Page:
The regime of Muammar Gaddafi has escalated its violence against rebel forces seeking to bring it down. On March 6, opponents of the regime were reported to be in control of several cities, especially in Libya’s east. AlJazeera.net said on March 4 that anti-government protests in the capital, Tripoli, had been met with tear gas by security forces. Opponents said Az Zawiyah, a town just 40 kilometres from Tripoli that is home to an oil refinery, was mostly under rebel control.
The US Army announced on March 2 that it has charged 22-year-old Private First Class Bradley Manning with a further 22 charges. Manning is being held on suspicion of having leaked classified information to WikiLeaks. One of the new charges is “aiding the enemy”. This means Manning could face the death penalty if convicted. So far, Pentagon and military officials have found no direct link between Manning and WikiLeaks founder Julian Assange.
In the face of renewed protests in Tunisia's capital, Tunis, Tunisian prime minister Mohamed Ghannouchi resigned on February 27. This was one of the key demands of the popular movement, which has continued to push for democracy in the aftermath of the January 14 toppling of dictator Zine El Abidine Ben Ali. In another concession to the mass movement, the interim government announced that elections for a constituent assembly to draft a new constitution would be held on July 24, AlJazeera.net said on March 4.
To win socialism — a society democratically owned and run by and for the majority of people — we have to get rid of the capitalist system that stands in our way. But who is going to do this? The capitalists aren’t going to give up their privileges. It's those who are exploited and oppressed by the system that have an interest in changing it. Capitalism can't permanently satisfy the needs of the majority — the working class, farmers, women, ethnic and racial minorities and so on.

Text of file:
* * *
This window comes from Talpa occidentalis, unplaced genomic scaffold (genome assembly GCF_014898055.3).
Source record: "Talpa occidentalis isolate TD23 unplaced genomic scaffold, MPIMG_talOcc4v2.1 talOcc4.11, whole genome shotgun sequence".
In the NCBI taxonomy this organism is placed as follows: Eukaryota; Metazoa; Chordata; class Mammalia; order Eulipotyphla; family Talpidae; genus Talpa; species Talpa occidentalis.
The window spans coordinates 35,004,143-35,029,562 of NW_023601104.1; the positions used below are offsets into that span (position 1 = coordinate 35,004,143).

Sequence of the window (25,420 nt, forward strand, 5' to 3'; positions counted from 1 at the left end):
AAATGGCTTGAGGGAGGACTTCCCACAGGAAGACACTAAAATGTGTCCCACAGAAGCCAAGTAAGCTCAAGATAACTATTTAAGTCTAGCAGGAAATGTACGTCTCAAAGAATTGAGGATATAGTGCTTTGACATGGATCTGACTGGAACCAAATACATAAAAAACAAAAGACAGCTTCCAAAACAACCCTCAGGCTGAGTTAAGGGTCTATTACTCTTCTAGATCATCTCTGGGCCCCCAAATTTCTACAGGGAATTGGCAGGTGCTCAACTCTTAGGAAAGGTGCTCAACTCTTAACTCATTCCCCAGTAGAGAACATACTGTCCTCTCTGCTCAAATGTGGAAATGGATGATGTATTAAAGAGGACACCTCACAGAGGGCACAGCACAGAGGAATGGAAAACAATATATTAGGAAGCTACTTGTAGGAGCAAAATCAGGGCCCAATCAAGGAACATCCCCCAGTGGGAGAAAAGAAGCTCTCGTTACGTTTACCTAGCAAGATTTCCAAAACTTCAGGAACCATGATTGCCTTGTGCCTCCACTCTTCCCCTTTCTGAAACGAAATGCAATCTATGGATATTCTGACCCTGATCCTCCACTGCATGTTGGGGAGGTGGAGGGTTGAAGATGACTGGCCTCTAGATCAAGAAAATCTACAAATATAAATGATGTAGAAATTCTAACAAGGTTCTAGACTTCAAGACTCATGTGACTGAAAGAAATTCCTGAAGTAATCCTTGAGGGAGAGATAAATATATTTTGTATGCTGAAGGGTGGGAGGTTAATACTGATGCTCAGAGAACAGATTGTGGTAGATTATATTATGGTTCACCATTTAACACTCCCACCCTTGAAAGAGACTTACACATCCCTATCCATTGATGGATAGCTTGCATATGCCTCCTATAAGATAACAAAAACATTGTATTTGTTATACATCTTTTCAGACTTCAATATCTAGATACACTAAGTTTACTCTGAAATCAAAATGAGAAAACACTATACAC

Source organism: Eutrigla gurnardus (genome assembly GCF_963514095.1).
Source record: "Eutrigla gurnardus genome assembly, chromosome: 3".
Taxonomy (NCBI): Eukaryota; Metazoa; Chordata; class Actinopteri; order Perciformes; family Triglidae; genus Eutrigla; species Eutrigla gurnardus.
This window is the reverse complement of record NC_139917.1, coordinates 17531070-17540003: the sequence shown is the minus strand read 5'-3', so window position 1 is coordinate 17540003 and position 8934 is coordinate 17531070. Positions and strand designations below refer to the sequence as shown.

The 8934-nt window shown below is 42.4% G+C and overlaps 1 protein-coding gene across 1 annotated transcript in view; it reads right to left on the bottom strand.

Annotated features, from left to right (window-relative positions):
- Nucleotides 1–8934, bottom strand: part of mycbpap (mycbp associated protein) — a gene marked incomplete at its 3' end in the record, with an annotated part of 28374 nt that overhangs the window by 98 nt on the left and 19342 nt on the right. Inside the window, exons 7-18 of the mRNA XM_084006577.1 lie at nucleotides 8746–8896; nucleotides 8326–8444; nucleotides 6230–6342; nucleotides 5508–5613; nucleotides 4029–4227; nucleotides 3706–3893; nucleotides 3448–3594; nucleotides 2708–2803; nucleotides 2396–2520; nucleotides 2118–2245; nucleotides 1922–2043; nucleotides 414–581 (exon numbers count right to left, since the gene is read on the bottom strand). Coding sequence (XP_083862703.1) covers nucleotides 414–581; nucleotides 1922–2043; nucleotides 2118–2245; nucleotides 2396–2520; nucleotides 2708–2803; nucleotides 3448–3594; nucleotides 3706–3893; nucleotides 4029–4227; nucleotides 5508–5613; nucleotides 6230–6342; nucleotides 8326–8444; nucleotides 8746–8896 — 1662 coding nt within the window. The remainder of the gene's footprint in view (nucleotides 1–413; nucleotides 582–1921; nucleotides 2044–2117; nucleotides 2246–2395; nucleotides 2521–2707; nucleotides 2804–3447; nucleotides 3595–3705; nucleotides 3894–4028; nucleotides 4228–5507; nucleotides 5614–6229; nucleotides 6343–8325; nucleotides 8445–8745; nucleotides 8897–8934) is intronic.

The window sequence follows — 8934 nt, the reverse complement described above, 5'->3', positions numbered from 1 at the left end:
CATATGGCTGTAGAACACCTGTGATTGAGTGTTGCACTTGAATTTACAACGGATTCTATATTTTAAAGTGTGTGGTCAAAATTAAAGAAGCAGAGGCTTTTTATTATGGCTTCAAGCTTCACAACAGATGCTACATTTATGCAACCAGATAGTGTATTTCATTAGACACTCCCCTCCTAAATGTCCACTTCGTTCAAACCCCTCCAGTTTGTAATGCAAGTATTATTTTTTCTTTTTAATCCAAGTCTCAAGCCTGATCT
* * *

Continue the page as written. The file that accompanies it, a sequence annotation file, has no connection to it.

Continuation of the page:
Stop the massacre in Libya! Power to the people A February 26 statement by the Socialist Alliance in solidarity with the people's uprisings in Libya and the Arab world * * * The Socialist Alliance extends its full solidarity to the people of Libya now being brutally repressed for demanding an end to the corrupt and unjust regime of dictator Colonel Muammar Gaddafi.
As the wave of popular uprisings has spread across the Arab world, a flurry of articles have appeared suggesting Venezuelan President Hugo Chavez could be the next “dictator” to be overthrown. Such arguments follow a pattern in the corporate media of slandering the Chavez government and the revolutionary process it leads. They aim to conceal the real threat that haunts imperialism: that the Arab world may follow the example of Venezuela and other countries in Latin America — and break away from Western hegemony.
Iraq: Protesters met with bullets “Soldiers and riot police fired on citizens rallying for jobs, public services and clean government across occupied Iraq,” the British Morning Star said on February 25. The article said at least 13 civilians were killed and many more wounded. Thousands of workers took to the streets in Baghdad, Mosul, Ramadi, Basra, Fallujah and Tikrit despite a curfew.
Full Quarter Storms By Sonny Melencio 2010, Transform Asia Inc. firstname.lastname@example.org Veteran Filipino socialist activist Sonny Melencio’s political autobiography, Full Quarter Storms, covers a lot of history. The book tells the story of the “First Quarter Storm”, the student uprising in 1970 (from which the book draws its title), and the driving of this powerful movement underground by the declaration of martial law by then-president Ferdinand Marcos in 1972.
Popular uprisings in the Arab world have challenged a political landscape dominated by undemocratic regimes and fronted by dictators, a panel of academics and journalists said at a Sydney University forum on February 15. Speakers discussed the regional and international ramifications of the uprisings in Tunisia and Egypt as part of the forum on people's power and change in the Arab world.
About 200 people rallied in Brisbane's King George Square on February 25 to show solidarity with the people of Libya resisting the oppressive regime of Muammar Gaddafi. A banner proclaiming "Free Libya" was fixed to a wall, together with photos of victims of the Libyan military and police. Placards carried by members of the Libyan community, many of them students, read "Stop using mercenaries to kill our people" and "Please help our country".